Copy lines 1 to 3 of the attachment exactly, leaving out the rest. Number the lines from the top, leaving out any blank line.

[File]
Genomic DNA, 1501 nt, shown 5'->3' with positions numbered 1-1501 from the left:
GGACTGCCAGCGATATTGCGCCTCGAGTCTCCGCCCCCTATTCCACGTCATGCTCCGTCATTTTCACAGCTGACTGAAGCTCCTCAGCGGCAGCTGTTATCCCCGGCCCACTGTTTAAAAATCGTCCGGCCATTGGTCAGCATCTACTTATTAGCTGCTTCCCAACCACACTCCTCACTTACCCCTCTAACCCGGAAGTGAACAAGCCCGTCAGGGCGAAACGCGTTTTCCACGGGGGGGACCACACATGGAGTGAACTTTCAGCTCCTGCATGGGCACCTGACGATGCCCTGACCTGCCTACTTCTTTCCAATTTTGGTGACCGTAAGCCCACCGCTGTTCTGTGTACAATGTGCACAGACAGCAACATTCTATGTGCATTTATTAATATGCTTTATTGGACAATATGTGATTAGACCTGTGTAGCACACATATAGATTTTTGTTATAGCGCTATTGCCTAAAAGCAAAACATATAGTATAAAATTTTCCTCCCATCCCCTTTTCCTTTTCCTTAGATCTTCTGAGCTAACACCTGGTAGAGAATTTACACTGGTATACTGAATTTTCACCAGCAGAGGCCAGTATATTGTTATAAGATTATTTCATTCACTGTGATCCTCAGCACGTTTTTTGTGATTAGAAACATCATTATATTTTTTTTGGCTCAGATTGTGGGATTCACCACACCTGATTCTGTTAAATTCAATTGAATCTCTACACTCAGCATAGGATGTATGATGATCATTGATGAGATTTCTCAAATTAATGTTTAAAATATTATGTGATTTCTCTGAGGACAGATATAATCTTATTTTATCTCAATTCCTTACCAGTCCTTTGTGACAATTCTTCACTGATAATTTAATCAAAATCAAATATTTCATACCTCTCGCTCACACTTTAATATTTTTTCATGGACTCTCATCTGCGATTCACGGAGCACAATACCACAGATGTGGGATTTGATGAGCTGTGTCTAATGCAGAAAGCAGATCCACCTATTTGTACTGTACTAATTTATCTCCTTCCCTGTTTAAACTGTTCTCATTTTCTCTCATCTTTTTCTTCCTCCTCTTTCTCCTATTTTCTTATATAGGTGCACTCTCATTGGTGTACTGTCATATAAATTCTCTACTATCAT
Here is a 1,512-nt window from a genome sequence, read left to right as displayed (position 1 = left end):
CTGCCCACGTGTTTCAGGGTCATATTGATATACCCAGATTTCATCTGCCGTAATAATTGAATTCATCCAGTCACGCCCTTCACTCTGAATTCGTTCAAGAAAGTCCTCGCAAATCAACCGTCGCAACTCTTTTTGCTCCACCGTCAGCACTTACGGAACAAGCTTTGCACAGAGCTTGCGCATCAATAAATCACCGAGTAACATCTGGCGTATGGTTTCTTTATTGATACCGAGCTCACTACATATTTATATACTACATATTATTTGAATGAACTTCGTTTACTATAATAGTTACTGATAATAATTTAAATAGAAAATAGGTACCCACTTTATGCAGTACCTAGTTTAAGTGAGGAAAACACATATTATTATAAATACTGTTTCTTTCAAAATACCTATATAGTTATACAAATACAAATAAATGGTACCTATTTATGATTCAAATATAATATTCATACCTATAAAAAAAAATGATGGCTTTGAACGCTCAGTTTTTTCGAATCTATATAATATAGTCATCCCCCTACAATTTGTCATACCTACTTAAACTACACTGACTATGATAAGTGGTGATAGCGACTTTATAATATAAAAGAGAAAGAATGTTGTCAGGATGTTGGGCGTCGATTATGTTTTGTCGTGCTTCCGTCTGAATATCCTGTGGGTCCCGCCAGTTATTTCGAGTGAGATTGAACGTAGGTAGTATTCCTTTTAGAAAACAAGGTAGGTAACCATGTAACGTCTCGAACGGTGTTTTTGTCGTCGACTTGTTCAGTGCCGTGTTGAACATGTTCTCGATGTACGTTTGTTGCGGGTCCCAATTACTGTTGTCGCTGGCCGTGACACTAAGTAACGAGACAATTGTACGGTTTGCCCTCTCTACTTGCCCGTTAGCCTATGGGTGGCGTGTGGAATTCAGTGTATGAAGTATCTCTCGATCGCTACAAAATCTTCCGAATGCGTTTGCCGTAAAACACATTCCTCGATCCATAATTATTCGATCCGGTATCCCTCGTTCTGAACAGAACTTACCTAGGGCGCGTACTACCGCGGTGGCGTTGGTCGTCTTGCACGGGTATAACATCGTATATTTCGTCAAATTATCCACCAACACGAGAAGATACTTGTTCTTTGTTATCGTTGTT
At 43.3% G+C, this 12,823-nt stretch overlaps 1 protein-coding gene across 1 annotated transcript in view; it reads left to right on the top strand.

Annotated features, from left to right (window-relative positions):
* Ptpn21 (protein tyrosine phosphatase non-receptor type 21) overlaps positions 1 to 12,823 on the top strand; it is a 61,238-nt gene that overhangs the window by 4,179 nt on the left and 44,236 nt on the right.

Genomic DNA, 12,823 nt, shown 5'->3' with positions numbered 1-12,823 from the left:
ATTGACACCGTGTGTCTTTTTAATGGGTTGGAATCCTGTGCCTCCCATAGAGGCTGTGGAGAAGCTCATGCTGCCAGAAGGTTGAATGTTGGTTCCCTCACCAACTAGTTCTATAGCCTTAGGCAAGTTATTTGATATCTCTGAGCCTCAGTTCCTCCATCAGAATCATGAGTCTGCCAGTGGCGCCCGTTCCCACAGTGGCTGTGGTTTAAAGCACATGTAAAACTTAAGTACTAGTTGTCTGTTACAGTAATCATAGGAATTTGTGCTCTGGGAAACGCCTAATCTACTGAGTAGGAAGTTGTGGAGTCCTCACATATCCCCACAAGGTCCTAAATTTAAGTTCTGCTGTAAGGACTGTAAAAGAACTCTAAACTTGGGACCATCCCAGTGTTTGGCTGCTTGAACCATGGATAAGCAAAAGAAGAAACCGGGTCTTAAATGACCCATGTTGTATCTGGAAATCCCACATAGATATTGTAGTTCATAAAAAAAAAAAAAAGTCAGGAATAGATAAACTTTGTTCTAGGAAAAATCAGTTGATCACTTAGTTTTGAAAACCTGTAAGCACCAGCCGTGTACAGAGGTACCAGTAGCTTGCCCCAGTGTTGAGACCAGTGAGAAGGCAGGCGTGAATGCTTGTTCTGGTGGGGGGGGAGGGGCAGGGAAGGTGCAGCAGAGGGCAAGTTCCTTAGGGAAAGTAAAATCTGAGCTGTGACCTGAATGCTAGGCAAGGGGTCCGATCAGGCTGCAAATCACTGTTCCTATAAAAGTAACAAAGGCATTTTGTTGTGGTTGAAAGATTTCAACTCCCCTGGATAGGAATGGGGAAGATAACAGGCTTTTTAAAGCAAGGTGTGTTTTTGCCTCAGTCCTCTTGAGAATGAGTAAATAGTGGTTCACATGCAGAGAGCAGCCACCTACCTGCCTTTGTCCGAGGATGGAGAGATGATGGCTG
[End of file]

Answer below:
Genomic DNA, 1501 nt, shown 5'->3' with positions numbered 1-1501 from the left:
GGACTGCCAGCGATATTGCGCCTCGAGTCTCCGCCCCCTATTCCACGTCATGCTCCGTCATTTTCACAGCTGACTGAAGCTCCTCAGCGGCAGCTGTTATCCCCGGCCCACTGTTTAAAAATCGTCCGGCCATTGGTCAGCATCTACTTATTAGCTGCTTCCCAACCACACTCCTCACTTACCCCTCTAACCCGGAAGTGAACAAGCCCGTCAGGGCGAAACGCGTTTTCCACGGGGGGGACCACACATGGAGTGAACTTTCAGCTCCTGCATGGGCACCTGACGATGCCCTGACCTGCCTACTTCTTTCCAATTTTGGTGACCGTAAGCCCACCGCTGTTCTGTGTACAATGTGCACAGACAGCAACATTCTATGTGCATTTATTAATATGCTTTATTGGACAATATGTGATTAGACCTGTGTAGCACACATATAGATTTTTGTTATAGCGCTATTGCCTAAAAGCAAAACATATAGTATAAAATTTTCCTCCCATCCCCTTTTCCTTTTCCTTAGATCTTCTGAGCTAACACCTGGTAGAGAATTTACACTGGTATACTGAATTTTCACCAGCAGAGGCCAGTATATTGTTATAAGATTATTTCATTCACTGTGATCCTCAGCACGTTTTTTGTGATTAGAAACATCATTATATTTTTTTTGGCTCAGATTGTGGGATTCACCACACCTGATTCTGTTAAATTCAATTGAATCTCTACACTCAGCATAGGATGTATGATGATCATTGATGAGATTTCTCAAATTAATGTTTAAAATATTATGTGATTTCTCTGAGGACAGATATAATCTTATTTTATCTCAATTCCTTACCAGTCCTTTGTGACAATTCTTCACTGATAATTTAATCAAAATCAAATATTTCATACCTCTCGCTCACACTTTAATATTTTTTCATGGACTCTCATCTGCGATTCACGGAGCACAATACCACAGATGTGGGATTTGATGAGCTGTGTCTAATGCAGAAAGCAGATCCACCTATTTGTACTGTACTAATTTATCTCCTTCCCTGTTTAAACTGTTCTCATTTTCTCTCATCTTTTTCTTCCTCCTCTTTCTCCTATTTTCTTATATAGGTGCACTCTCATTGGTGTACTGTCATATAAATTCTCTACTATCAT
Here is a 1,512-nt window from a genome sequence, read left to right as displayed (position 1 = left end):